Mens rea – The Shufrych incident (and beyond)

October 2, 2014

Yesterday, as the sharp-eyed amongst you readers will have noticed, there was no entry.  That due to a requirement to be in Kyiv.  Whilst away for the day, a very sad incident occurred in Odessa whereby RADA MP Nestor Shufrych was beaten by demonstrators strongly objecting to his presence in the city.


To be very blunt, Nestor Shufrych is indeed an odious little man who would be on a very short list of Ukrainian politicians that would be deliberately shunned if meeting them was going to be unavoidable at any mutually attended event.  There are probably no more than five other such current Ukrainian politicians that would be deliberately avoided across the political party lines.  A small but incredibly obnoxious list.

Indeed some would say – and probably will say – a perverse natural justice was at the very least part served yesterday in Odessa, when considering the willfully blind eye (to be charitable) Mr Shufrych turned to the beatings of, and threats to, journalists and peaceful protesters during his time as Deputy Secretary to the National Security and Defence Council of Ukraine under former President Yanukovych, together with his active and highly enthusiastic support for what was perceived as massive fundamental human rights breaching legislation.

That is before taking into further consideration his one and only appearance on 21st June at the negotiations between those fighting Kyiv in the east and the Kyiv representatives.  Mr Shufrych claimed to be there at the government behest, which was denied.  Viktor Medvedchuk, President Putin’s close friend, already holds a similar role as he purported to have, by agreement of all sides.

That said, a perverse interpretation of natural justice is not the justice Ukraine and Ukrainian society needs to pursue.  Rule of law is the only way forward.

It may be, and indeed it was beyond doubt, that Nestor Shufrych was an active participant in rule by law during his political career thus far.  There is no excuse for his actions when in government, and should he return to office in the future, no doubt he will continue to try and rule by law.  That is all he knows.

However, what is notable about the incident, is that no others present such as ex-Regional Governor Mykola Skoryk, who are also part of  the same Sergei Liovochkin sponsored “Opposition Block” to which Shufrych is also aligned, were harmed.  As such prima facie it was not an attack not on the ex-Party Regions members coalescing under Liovochkin’s patronage within the “Opposition Block”,  but one aimed specifically and only at Mr Shufrych – quite possibly for the reasons given above and a form of natural justice.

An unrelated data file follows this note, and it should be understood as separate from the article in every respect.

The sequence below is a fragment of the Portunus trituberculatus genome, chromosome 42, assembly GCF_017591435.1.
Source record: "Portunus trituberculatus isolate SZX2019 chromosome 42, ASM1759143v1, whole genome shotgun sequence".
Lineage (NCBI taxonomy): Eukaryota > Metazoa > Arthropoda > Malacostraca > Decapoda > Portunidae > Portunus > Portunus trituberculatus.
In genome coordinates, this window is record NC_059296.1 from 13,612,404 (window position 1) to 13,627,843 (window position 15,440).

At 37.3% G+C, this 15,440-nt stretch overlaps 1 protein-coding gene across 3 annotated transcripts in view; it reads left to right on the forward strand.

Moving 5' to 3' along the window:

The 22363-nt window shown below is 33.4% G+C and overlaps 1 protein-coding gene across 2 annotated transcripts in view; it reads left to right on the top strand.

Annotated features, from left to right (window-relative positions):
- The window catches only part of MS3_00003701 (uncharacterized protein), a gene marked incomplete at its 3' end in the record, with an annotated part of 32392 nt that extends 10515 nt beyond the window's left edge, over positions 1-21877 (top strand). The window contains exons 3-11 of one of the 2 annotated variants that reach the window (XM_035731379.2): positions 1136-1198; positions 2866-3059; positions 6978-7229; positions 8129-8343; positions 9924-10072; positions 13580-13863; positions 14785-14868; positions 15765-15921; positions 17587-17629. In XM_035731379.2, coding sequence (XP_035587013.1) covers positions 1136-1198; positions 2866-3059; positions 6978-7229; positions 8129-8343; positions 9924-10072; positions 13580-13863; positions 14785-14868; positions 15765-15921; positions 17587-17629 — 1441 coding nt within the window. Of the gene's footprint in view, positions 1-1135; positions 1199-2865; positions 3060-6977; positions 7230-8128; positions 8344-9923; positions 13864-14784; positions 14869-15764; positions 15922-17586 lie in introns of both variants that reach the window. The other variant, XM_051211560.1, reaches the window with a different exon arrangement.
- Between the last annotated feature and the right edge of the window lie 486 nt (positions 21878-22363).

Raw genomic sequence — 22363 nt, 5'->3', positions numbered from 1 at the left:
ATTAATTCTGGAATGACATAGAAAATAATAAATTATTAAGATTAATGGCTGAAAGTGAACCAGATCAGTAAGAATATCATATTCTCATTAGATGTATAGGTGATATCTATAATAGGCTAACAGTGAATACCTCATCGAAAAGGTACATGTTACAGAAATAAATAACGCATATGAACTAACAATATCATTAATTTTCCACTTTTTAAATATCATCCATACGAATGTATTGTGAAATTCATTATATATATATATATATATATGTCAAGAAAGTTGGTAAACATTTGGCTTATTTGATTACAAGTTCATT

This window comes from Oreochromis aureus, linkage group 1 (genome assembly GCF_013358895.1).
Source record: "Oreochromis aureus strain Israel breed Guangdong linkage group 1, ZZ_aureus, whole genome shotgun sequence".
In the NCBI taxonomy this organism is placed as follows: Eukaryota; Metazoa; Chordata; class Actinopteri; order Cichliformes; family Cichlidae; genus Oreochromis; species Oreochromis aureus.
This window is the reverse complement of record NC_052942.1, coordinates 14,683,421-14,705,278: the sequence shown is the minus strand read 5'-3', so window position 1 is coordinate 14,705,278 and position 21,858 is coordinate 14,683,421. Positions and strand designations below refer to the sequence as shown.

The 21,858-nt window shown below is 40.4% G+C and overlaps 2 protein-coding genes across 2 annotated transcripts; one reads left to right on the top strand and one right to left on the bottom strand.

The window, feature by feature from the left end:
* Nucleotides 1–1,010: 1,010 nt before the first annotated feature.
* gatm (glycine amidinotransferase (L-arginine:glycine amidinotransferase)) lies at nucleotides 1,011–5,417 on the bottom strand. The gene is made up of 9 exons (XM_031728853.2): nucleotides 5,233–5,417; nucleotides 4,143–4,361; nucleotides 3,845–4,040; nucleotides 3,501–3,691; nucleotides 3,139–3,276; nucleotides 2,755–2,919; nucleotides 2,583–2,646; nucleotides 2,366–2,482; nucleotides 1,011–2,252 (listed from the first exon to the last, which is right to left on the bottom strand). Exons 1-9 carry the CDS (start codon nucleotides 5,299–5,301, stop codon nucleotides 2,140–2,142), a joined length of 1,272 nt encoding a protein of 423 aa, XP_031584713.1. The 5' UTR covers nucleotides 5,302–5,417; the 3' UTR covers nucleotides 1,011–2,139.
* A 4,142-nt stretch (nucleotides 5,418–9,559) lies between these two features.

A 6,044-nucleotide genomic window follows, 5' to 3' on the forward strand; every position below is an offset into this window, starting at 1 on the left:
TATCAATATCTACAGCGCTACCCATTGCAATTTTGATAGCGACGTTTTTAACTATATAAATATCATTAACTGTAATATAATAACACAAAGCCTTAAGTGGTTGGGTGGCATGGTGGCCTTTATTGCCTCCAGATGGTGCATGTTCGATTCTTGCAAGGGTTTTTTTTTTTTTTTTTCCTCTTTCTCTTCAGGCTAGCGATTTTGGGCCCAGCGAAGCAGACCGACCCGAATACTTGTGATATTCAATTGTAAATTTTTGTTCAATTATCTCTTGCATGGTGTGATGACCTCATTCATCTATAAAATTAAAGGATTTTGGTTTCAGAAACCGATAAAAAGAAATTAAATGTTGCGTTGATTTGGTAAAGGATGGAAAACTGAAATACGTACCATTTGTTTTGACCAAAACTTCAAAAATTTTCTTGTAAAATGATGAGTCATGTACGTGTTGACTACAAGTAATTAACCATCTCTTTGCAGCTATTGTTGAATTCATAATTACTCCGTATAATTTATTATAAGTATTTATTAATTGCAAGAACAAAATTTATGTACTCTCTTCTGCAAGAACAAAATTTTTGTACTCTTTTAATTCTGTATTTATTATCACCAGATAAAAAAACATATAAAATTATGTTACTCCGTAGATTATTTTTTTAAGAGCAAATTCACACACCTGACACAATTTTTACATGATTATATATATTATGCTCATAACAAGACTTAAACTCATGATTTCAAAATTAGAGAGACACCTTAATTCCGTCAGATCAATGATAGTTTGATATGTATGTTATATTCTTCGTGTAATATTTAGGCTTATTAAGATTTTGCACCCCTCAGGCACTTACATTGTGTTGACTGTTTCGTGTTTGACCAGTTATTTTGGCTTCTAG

It may well be that Mr Shufrych was destined for a physical trip to, and depositing within, the industrial sized rubbish bins, that many a corrupt Odessa politician and civil servant have found themselves literally thrown into over the past 6 weeks.  It maybe that was the plan for him too, but matters got out of hand as they tend to do with the most obnoxious and provocative of people.  The literal “binning” of corrupt politicians and civil servants, perhaps a result of a lack of lustration of the old Yanukovych appointed bought and paid for, regularly bribed and currently remaining in post, functionaries of “The Family” regime.  That said, politicians should only be lustrated at the polling stations – the civil service and judiciary is a different matter.

There is, though, another possibility.

Sergei Liovockin is a very, very slick political operator.  He is probably the Ukrainian grey cardinal of real notability operating within dark corners of the Ukrainian corridors of power.  That he is acting as patron for the “Opposition Block” – and thus Shufrych – is worthy of note.  Whilst this group may very well only muster a dozen MPs standing in first past the post seats – Liovockin will be playing a long game politically, whilst in the short term, his team of elected MPs will seek to return the RADA to its old nefarious ways that suit his manipulative skill set perfectly.

Theoretically, Mr Liovockin is Dmitry Firtash’s man – even when he was head of the Presidential Administration under Viktor Yanukovych (resigning from that position before Yanukovych fled Ukraine).  Indeed Mrs Liovockin actively participated in EuroMaidan.  In reality, whilst there is no denying the relationship between Dmitry Firtash and Sergei Liovockin, he is very much his own man.

He is a capable businessman.  He leans pro-Western (and was genuinely surprised when Yanukovych refused the EU AA/DCFTA that subsequently led to his downfall).  His first port of call, for several weeks after resigning as head of the Yanukovych administration, was the USA.  Some may speculate that he went in the knowledge the US had a sealed indictment it was to unseal relating to Dmitry Firtash – or they may speculate that he went to insure he was spared any sanctions – or perhaps for business lobbying reasons.  Speculation is however pointless.  That he employs the services of several top US PR firms and remains in regular contact (far, far more than any other western diplomatic outpost) with the US Embassy Kyiv is a matter of fact however.